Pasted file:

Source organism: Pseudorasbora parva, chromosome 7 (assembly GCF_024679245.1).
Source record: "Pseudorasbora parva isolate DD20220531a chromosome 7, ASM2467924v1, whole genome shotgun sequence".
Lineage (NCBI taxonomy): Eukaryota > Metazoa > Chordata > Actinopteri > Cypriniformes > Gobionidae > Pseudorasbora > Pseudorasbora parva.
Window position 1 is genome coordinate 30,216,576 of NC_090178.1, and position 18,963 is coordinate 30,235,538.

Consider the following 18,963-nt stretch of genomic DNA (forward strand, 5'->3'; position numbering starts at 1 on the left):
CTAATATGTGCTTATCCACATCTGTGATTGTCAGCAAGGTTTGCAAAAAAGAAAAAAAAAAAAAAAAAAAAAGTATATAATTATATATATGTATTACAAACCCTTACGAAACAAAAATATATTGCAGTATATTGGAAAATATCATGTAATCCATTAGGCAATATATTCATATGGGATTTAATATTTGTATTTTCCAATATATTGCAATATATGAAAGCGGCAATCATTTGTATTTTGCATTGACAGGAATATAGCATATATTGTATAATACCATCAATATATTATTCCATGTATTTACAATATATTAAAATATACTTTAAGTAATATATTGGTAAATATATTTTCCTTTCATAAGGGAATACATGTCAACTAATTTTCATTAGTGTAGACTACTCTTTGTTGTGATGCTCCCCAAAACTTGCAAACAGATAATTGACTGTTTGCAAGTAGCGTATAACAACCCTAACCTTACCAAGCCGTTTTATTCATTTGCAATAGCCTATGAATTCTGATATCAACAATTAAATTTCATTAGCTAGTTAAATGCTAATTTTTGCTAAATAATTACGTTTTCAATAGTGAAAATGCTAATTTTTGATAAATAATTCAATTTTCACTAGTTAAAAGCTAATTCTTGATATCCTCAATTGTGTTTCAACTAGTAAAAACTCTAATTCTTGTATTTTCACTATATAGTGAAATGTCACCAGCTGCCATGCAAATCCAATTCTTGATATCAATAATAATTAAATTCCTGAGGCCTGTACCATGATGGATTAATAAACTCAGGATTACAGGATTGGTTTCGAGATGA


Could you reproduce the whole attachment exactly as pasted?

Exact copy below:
Source organism: Pseudorasbora parva, chromosome 7 (assembly GCF_024679245.1).
Source record: "Pseudorasbora parva isolate DD20220531a chromosome 7, ASM2467924v1, whole genome shotgun sequence".
Lineage (NCBI taxonomy): Eukaryota > Metazoa > Chordata > Actinopteri > Cypriniformes > Gobionidae > Pseudorasbora > Pseudorasbora parva.
Window position 1 is genome coordinate 30,216,576 of NC_090178.1, and position 18,963 is coordinate 30,235,538.

Consider the following 18,963-nt stretch of genomic DNA (forward strand, 5'->3'; position numbering starts at 1 on the left):
CTAATATGTGCTTATCCACATCTGTGATTGTCAGCAAGGTTTGCAAAAAAGAAAAAAAAAAAAAAAAAAAAAGTATATAATTATATATATGTATTACAAACCCTTACGAAACAAAAATATATTGCAGTATATTGGAAAATATCATGTAATCCATTAGGCAATATATTCATATGGGATTTAATATTTGTATTTTCCAATATATTGCAATATATGAAAGCGGCAATCATTTGTATTTTGCATTGACAGGAATATAGCATATATTGTATAATACCATCAATATATTATTCCATGTATTTACAATATATTAAAATATACTTTAAGTAATATATTGGTAAATATATTTTCCTTTCATAAGGGAATACATGTCAACTAATTTTCATTAGTGTAGACTACTCTTTGTTGTGATGCTCCCCAAAACTTGCAAACAGATAATTGACTGTTTGCAAGTAGCGTATAACAACCCTAACCTTACCAAGCCGTTTTATTCATTTGCAATAGCCTATGAATTCTGATATCAACAATTAAATTTCATTAGCTAGTTAAATGCTAATTTTTGCTAAATAATTACGTTTTCAATAGTGAAAATGCTAATTTTTGATAAATAATTCAATTTTCACTAGTTAAAAGCTAATTCTTGATATCCTCAATTGTGTTTCAACTAGTAAAAACTCTAATTCTTGTATTTTCACTATATAGTGAAATGTCACCAGCTGCCATGCAAATCCAATTCTTGATATCAATAATAATTAAATTCCTGAGGCCTGTACCATGATGGATTAATAAACTCAGGATTACAGGATTGGTTTCGAGATGA